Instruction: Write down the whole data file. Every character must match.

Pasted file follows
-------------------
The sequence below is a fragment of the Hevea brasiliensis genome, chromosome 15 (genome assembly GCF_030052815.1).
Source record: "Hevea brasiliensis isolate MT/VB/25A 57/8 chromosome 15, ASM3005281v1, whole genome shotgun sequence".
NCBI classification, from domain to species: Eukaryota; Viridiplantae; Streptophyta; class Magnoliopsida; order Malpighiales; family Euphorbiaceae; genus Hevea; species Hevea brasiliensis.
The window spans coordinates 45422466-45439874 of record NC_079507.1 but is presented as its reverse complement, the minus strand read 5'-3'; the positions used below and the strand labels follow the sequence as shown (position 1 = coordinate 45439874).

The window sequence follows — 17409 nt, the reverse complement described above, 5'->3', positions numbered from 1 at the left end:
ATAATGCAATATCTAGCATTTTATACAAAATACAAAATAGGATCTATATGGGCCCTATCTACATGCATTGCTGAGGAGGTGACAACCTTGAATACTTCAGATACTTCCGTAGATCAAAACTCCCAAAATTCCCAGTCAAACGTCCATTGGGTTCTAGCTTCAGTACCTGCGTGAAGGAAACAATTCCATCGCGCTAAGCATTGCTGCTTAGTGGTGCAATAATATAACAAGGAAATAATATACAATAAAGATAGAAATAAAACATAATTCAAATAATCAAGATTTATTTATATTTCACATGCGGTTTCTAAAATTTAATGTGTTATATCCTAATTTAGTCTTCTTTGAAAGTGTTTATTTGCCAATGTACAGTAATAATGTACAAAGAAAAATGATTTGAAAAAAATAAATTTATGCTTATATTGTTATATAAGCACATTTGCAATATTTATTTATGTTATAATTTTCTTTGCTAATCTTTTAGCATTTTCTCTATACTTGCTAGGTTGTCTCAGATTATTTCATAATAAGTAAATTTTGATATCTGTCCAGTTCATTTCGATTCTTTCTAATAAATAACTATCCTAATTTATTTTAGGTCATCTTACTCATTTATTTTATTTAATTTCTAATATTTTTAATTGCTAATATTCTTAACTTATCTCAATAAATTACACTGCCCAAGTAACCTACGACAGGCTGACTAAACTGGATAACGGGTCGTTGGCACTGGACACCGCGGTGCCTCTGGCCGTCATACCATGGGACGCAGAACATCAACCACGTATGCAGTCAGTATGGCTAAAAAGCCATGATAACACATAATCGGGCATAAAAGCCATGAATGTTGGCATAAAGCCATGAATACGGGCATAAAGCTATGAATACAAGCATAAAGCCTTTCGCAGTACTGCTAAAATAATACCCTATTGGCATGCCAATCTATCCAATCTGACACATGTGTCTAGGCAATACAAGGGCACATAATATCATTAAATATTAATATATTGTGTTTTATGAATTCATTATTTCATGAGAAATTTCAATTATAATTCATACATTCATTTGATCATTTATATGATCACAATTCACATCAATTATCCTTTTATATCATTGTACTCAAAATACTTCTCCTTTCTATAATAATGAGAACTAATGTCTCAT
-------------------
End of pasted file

The sequence below is a fragment of the Hevea brasiliensis genome, chromosome 15 (genome assembly GCF_030052815.1).
Source record: "Hevea brasiliensis isolate MT/VB/25A 57/8 chromosome 15, ASM3005281v1, whole genome shotgun sequence".
NCBI classification, from domain to species: Eukaryota; Viridiplantae; Streptophyta; class Magnoliopsida; order Malpighiales; family Euphorbiaceae; genus Hevea; species Hevea brasiliensis.
The window spans coordinates 45422466-45439874 of record NC_079507.1 but is presented as its reverse complement, the minus strand read 5'-3'; the positions used below and the strand labels follow the sequence as shown (position 1 = coordinate 45439874).

The window sequence follows — 17409 nt, the reverse complement described above, 5'->3', positions numbered from 1 at the left end:
ATAATGCAATATCTAGCATTTTATACAAAATACAAAATAGGATCTATATGGGCCCTATCTACATGCATTGCTGAGGAGGTGACAACCTTGAATACTTCAGATACTTCCGTAGATCAAAACTCCCAAAATTCCCAGTCAAACGTCCATTGGGTTCTAGCTTCAGTACCTGCGTGAAGGAAACAATTCCATCGCGCTAAGCATTGCTGCTTAGTGGTGCAATAATATAACAAGGAAATAATATACAATAAAGATAGAAATAAAACATAATTCAAATAATCAAGATTTATTTATATTTCACATGCGGTTTCTAAAATTTAATGTGTTATATCCTAATTTAGTCTTCTTTGAAAGTGTTTATTTGCCAATGTACAGTAATAATGTACAAAGAAAAATGATTTGAAAAAAATAAATTTATGCTTATATTGTTATATAAGCACATTTGCAATATTTATTTATGTTATAATTTTCTTTGCTAATCTTTTAGCATTTTCTCTATACTTGCTAGGTTGTCTCAGATTATTTCATAATAAGTAAATTTTGATATCTGTCCAGTTCATTTCGATTCTTTCTAATAAATAACTATCCTAATTTATTTTAGGTCATCTTACTCATTTATTTTATTTAATTTCTAATATTTTTAATTGCTAATATTCTTAACTTATCTCAATAAATTACACTGCCCAAGTAACCTACGACAGGCTGACTAAACTGGATAACGGGTCGTTGGCACTGGACACCGCGGTGCCTCTGGCCGTCATACCATGGGACGCAGAACATCAACCACGTATGCAGTCAGTATGGCTAAAAAGCCATGATAACACATAATCGGGCATAAAAGCCATGAATGTTGGCATAAAGCCATGAATACGGGCATAAAGCTATGAATACAAGCATAAAGCCTTTCGCAGTACTGCTAAAATAATACCCTATTGGCATGCCAATCTATCCAATCTGACACATGTGTCTAGGCAATACAAGGGCACATAATATCATTAAATATTAATATATTGTGTTTTATGAATTCATTATTTCATGAGAAATTTCAATTATAATTCATACATTCATTTGATCATTTATATGATCACAATTCACATCAATTATCCTTTTATATCATTGTACTCAAAATACTTCTCCTTTCTATAATAATGAGAACTAATGTCTCAT